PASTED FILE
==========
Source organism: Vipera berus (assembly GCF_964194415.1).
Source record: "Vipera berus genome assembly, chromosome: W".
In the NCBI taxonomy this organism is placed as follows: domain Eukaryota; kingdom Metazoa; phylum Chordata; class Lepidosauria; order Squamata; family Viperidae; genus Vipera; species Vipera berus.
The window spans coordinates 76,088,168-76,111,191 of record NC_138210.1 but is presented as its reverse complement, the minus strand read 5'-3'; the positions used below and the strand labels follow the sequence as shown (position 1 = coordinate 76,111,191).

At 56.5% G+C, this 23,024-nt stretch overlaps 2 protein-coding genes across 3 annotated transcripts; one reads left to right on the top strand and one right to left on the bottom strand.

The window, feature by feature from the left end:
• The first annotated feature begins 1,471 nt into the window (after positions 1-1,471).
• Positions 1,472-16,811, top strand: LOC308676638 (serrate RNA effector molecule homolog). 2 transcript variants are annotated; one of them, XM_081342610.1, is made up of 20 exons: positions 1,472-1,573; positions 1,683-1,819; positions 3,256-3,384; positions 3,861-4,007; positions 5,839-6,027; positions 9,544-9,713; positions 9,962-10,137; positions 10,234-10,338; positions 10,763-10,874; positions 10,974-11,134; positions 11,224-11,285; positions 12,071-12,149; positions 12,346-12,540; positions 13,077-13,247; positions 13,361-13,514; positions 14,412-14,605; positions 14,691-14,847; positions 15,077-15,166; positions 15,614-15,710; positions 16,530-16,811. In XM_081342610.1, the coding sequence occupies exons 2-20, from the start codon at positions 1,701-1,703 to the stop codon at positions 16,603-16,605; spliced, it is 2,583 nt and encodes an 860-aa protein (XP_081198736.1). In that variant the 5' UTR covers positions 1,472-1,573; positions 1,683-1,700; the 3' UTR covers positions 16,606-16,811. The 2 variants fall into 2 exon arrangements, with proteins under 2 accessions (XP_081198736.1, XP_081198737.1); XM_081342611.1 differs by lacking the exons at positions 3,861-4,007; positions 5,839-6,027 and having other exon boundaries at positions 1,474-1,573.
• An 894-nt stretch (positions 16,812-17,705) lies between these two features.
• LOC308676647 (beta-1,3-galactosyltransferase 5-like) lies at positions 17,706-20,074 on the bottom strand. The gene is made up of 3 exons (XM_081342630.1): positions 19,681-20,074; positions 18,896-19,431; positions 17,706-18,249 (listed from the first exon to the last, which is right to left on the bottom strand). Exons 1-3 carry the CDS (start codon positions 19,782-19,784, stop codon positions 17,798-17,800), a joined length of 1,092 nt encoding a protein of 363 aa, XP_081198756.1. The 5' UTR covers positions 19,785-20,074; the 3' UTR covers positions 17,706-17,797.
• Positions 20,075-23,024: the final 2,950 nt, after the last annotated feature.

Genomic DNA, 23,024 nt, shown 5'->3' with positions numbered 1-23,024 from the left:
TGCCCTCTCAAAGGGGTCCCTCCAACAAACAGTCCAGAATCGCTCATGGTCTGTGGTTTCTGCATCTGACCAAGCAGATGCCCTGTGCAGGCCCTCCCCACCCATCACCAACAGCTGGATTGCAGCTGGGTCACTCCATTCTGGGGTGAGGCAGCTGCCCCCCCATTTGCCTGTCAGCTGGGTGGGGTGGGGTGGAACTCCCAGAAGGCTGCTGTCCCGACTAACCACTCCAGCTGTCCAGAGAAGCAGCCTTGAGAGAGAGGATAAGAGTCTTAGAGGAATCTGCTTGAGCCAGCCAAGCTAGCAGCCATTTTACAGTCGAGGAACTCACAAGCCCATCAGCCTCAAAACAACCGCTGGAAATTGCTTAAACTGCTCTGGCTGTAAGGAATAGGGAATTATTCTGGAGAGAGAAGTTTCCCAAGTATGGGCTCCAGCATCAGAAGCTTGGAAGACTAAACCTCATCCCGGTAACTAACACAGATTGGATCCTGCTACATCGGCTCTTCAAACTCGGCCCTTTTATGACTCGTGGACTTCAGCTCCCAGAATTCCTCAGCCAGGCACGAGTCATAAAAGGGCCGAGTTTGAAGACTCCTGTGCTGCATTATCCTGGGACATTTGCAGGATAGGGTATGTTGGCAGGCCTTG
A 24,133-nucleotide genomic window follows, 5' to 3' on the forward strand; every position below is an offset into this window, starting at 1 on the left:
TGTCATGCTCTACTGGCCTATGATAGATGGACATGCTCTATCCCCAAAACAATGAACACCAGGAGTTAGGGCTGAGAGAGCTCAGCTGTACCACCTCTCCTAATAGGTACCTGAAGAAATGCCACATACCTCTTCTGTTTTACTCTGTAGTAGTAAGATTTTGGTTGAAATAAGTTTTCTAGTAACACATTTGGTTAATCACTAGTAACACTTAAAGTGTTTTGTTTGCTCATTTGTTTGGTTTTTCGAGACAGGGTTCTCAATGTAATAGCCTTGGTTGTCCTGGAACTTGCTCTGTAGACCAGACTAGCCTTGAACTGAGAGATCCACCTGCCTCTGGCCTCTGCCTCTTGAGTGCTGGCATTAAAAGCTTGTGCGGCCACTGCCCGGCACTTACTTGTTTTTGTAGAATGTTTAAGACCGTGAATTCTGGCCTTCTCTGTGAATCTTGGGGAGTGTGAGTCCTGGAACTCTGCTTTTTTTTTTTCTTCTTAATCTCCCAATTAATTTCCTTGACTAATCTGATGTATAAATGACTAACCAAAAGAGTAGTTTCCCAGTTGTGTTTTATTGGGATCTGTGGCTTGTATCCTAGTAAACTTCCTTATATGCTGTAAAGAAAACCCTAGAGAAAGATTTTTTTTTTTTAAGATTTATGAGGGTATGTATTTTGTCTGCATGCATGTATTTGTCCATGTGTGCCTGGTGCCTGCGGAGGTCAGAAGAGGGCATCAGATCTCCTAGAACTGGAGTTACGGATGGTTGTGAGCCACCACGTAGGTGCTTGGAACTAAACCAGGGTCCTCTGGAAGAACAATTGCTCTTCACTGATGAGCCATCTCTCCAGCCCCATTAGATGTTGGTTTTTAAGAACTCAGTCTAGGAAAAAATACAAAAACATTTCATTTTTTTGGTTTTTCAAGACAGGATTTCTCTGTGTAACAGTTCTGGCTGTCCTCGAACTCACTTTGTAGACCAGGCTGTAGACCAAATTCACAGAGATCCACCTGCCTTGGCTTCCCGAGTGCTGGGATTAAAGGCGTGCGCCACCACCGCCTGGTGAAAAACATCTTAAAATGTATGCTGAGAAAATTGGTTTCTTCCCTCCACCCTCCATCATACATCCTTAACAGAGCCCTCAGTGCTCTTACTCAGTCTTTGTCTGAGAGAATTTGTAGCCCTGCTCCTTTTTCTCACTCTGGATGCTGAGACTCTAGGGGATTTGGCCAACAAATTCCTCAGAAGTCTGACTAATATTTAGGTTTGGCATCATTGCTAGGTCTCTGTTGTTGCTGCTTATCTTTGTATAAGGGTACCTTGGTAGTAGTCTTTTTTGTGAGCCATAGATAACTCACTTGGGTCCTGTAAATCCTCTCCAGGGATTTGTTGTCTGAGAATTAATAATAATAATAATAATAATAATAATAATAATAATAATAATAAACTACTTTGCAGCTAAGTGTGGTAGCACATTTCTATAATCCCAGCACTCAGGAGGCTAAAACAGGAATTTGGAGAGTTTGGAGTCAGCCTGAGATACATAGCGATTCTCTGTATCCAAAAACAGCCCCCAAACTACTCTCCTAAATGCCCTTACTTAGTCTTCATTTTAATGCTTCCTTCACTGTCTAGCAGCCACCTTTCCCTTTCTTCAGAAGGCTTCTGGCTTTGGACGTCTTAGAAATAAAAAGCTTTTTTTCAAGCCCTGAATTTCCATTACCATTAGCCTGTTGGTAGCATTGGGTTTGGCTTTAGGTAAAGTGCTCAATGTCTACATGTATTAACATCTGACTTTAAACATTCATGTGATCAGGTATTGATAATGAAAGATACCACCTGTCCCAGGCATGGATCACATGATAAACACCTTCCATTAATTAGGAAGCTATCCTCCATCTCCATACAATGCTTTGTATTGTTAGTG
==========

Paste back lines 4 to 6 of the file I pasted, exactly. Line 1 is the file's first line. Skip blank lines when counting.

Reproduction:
The window spans coordinates 76,088,168-76,111,191 of record NC_138210.1 but is presented as its reverse complement, the minus strand read 5'-3'; the positions used below and the strand labels follow the sequence as shown (position 1 = coordinate 76,111,191).

At 56.5% G+C, this 23,024-nt stretch overlaps 2 protein-coding genes across 3 annotated transcripts; one reads left to right on the top strand and one right to left on the bottom strand.

The window, feature by feature from the left end: